Salt does a great job getting rid of mold—it dries it out thoroughly and kills it.


    8. Optional: use an air freshener spray to remove leftover odors


    If you’re bothered by the residual smell of vinegar (which will disappear as the liquid completely evaporates), you can use an air freshener spray to ensure everything smells fine.


    Most important is to air everything out—that’s what will leave everything smelling good.


    9. Replace the seat covers and carpets, and keep the mold from coming back


    Once you’ve washed and dried the seat covers and carpets, it’s time to put them back in your car.


    And here’s a key takeaway: since mold requires a wet environment to grow, you can prevent its return by ensuring your car is dry and that it remains totally dry. This is the most important part of preventing mold re-growth.


    You can use a dehumidifier to lower the overall moisture levels in your car.


    Now you know that, as worrisome or even scary as the prospect of a mold-infested vehicle can be, there are options to address the problem. All it takes is some time and effort, with attention to safety (wear a mask and gloves!) and your vehicle can be good as new.


    You can even use natural products like vinegar and clove oil solutions to do the work for you, if that’s a priority. And once you’re done, of course it’s important to keep your car dry, so that you don’t have to go through the trouble of cleaning out the mold again in the future.
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  2. #2

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    Re: How to Remove Mold from Your Car

    FlyiingSquirrel- That was a good write-up, nicely done!

    I suspect that the mold you`ve dealt with wasn`t all that bad, sounds like your approach worked fine for you and it might be all somebody else needs to do. I`ll mention the obvious and suggest that people not try the salt on leather or surfaces that it might damage (e.g., I`d avoid any compromised "chromed plastic" as it`s basically aluminum).

    The vinegar might be good mold on leather (if it`s potent enough to do the job), just as it is for cleaning off salt, since leather oughta be kept slightly acidic anyhow.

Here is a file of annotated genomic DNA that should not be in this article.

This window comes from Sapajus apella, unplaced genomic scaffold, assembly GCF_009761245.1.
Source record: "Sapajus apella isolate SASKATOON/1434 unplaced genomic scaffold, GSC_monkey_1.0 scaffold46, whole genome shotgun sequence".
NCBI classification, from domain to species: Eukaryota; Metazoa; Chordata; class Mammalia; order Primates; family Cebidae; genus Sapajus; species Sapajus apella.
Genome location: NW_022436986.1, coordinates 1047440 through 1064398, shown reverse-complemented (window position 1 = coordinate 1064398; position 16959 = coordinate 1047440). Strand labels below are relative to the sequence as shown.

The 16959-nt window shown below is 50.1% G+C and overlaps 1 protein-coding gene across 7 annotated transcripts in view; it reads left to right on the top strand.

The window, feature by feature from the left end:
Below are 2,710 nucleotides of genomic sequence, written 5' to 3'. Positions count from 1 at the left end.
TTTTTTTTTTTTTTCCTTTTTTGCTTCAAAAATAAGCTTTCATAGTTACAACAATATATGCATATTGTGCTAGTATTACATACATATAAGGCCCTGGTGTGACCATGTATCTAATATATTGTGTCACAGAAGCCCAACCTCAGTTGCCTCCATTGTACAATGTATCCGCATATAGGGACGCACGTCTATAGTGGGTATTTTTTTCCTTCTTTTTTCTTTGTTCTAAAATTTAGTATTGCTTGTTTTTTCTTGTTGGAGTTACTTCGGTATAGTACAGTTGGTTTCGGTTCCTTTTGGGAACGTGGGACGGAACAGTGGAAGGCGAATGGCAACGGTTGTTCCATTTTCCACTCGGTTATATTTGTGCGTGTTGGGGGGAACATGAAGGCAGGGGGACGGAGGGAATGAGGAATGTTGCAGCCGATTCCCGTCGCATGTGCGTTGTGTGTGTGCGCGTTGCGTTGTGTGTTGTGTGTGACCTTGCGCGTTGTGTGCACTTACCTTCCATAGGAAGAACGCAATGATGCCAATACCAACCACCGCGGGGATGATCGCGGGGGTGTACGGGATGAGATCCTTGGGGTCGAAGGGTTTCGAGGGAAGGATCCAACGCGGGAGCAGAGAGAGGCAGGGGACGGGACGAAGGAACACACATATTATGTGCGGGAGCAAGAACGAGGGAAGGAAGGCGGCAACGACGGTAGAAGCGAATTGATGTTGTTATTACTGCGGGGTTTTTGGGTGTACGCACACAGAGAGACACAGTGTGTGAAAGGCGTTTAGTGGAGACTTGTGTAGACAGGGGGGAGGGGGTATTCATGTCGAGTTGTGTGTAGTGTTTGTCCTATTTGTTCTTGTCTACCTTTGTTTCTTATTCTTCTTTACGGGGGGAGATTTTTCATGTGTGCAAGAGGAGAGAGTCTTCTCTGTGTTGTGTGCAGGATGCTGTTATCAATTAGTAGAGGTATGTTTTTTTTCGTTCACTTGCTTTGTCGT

If somebody needs something more potent than what FlyingSquirrel suggested, a sufficiently powerful Ozone Generator (that "sufficiently.." is crucial) can work and will also deodorize. Note that most Ozone Generators in the "remotely affordable" range don`t produce enough ozone to actually kill mold, even in the enclosed space of an auto interior.

    If you need to get really serious about it, beyond what Ozone/Borax/Salt can handle, Moldstat Plus, a pro mold remediation concentrate, does do the job IME, and I was dealing with nasty black mold of the "you`re not gonna resolve that yourself, gotta call a Pro" level of seriousness. I`ve never had Moldstat Plus damage anything and I`ve used it on many materials/surfaces including leather (but see below).

    If you`re dealing with a potentially, uhm...serious...job on valuable leather, might want to check out Roger Koh/The Leather Doctor`s Mold Remediation Products for leather.
    Likes bigltc liked this post

  3. #3
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    Re: How to Remove Mold from Your Car

    Sunshine and fresh air will keep mold from getting a foot hold in dryer climates. They sell large desiccant pouches just for vehicles to deal with mold in vehicles that are being stored. I believe the desiccant pouches can be reused just by microwaving them. The things you learn...
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  4. #4

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    Re: How to Remove Mold from Your Car

    Because of the inherent personal health hazards associated with mold, MOST detailers do not have adequate mold-specific personal safety to tackle such vehicle mold-remediation jobs. That is not to say it cannot be done, but personally I would not do this. One thing that was not mentioned is physical removal of floor carpeting (meaning not the floor MATS) and trunk liner material to get underneath such vehicle materials where trapped hidden moisture and dark environments are ideal environments for mold growth. That can be a daunting task to a do-it-yourselfer. It is also one of the ways one can tell if a vehicle has been flood-damaged: if the carpeting smells moldy or if there is rust or very fine sand/silt when you pull back a trunk liner or in the spare tire well or inside the plastic tire changing tool kit, it probably has.

    That said, the hurricane season and the associated flood damage to vehicles that occurs, even if minor, places a premium on vehicle mold-remediation services. I think that many individuals who suffer minor flood damage to their personal vehicles may try to clean them out themselves, and while the suggestions and methodologies listed above are excellent instructions and advice, some things are better left to the professionals who have the necessary equipment, training , and chemicals to handle such a task. The cost of a doctor`s visit or hospitalization can far outweigh trying to do-it-yourself.


    OK, I am going to hijack this thread (what else is new Captain Obvious!) but on a mold-related subject, how many of you have a UV-light installed on your furnace plenum to prevent mold growth inside your furnace from condensation that occurs, especially from air conditioning use OR high humidity from furnace-attached humidifiers??
    GB detailer